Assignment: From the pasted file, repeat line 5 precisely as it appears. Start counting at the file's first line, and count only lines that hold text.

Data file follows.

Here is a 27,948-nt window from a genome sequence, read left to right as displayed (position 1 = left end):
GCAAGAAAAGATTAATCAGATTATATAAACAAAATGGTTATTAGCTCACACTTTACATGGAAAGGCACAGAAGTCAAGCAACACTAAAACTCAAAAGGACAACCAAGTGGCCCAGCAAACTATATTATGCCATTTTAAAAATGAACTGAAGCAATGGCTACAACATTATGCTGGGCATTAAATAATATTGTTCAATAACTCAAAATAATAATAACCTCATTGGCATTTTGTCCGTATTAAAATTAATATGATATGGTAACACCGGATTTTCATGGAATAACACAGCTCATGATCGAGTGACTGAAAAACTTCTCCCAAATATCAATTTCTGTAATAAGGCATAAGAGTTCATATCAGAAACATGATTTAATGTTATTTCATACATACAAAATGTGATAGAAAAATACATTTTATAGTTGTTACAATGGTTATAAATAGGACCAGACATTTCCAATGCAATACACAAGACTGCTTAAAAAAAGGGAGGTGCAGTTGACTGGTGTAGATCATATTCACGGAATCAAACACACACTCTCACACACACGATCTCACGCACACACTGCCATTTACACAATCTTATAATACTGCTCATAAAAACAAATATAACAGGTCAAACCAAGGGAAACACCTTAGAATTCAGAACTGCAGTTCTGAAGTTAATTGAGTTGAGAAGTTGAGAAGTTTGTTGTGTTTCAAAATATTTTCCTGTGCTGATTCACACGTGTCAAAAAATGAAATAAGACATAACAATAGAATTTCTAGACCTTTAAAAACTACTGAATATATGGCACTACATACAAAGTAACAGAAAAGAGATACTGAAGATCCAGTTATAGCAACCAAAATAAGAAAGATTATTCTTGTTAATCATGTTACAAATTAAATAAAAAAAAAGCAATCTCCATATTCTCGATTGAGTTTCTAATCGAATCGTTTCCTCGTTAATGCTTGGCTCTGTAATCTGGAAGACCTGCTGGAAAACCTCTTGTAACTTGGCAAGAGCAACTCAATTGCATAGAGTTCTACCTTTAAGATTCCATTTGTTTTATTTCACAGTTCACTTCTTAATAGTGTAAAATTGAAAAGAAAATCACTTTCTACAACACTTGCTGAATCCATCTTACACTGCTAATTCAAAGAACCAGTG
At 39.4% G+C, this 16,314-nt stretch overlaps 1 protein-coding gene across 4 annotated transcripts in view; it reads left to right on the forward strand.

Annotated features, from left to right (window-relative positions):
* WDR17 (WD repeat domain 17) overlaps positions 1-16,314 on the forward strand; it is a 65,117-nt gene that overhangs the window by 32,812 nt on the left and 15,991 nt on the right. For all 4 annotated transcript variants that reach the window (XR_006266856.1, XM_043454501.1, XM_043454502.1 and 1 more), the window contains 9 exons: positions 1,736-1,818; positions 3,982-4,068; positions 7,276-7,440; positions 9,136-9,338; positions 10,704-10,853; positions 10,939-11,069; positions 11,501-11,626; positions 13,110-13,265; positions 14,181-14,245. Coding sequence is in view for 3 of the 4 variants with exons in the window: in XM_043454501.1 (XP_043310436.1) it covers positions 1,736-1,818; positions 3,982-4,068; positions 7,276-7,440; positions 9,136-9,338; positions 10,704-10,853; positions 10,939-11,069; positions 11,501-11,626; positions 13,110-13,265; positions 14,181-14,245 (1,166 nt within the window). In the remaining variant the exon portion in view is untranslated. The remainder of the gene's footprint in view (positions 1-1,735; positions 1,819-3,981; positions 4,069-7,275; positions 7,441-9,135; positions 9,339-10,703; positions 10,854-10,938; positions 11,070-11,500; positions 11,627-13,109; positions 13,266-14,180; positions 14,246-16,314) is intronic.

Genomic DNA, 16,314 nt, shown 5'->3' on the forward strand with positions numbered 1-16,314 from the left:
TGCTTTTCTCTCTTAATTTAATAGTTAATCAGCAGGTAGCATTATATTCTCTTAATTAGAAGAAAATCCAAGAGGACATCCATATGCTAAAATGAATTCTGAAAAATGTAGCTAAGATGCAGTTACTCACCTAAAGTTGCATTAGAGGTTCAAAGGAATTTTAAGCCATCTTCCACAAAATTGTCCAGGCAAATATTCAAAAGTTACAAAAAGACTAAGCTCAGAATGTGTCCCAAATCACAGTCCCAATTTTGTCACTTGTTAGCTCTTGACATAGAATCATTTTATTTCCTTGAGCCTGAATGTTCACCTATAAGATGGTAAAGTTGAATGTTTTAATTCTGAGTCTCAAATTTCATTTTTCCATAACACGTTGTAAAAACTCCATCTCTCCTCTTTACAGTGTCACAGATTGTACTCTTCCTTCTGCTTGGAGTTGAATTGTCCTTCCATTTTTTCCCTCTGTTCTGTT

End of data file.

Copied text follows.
* WDR17 (WD repeat domain 17) overlaps positions 1-16,314 on the forward strand; it is a 65,117-nt gene that overhangs the window by 32,812 nt on the left and 15,991 nt on the right. For all 4 annotated transcript variants that reach the window (XR_006266856.1, XM_043454501.1, XM_043454502.1 and 1 more), the window contains 9 exons: positions 1,736-1,818; positions 3,982-4,068; positions 7,276-7,440; positions 9,136-9,338; positions 10,704-10,853; positions 10,939-11,069; positions 11,501-11,626; positions 13,110-13,265; positions 14,181-14,245. Coding sequence is in view for 3 of the 4 variants with exons in the window: in XM_043454501.1 (XP_043310436.1) it covers positions 1,736-1,818; positions 3,982-4,068; positions 7,276-7,440; positions 9,136-9,338; positions 10,704-10,853; positions 10,939-11,069; positions 11,501-11,626; positions 13,110-13,265; positions 14,181-14,245 (1,166 nt within the window). In the remaining variant the exon portion in view is untranslated. The remainder of the gene's footprint in view (positions 1-1,735; positions 1,819-3,981; positions 4,069-7,275; positions 7,441-9,135; positions 9,339-10,703; positions 10,854-10,938; positions 11,070-11,500; positions 11,627-13,109; positions 13,266-14,180; positions 14,246-16,314) is intronic.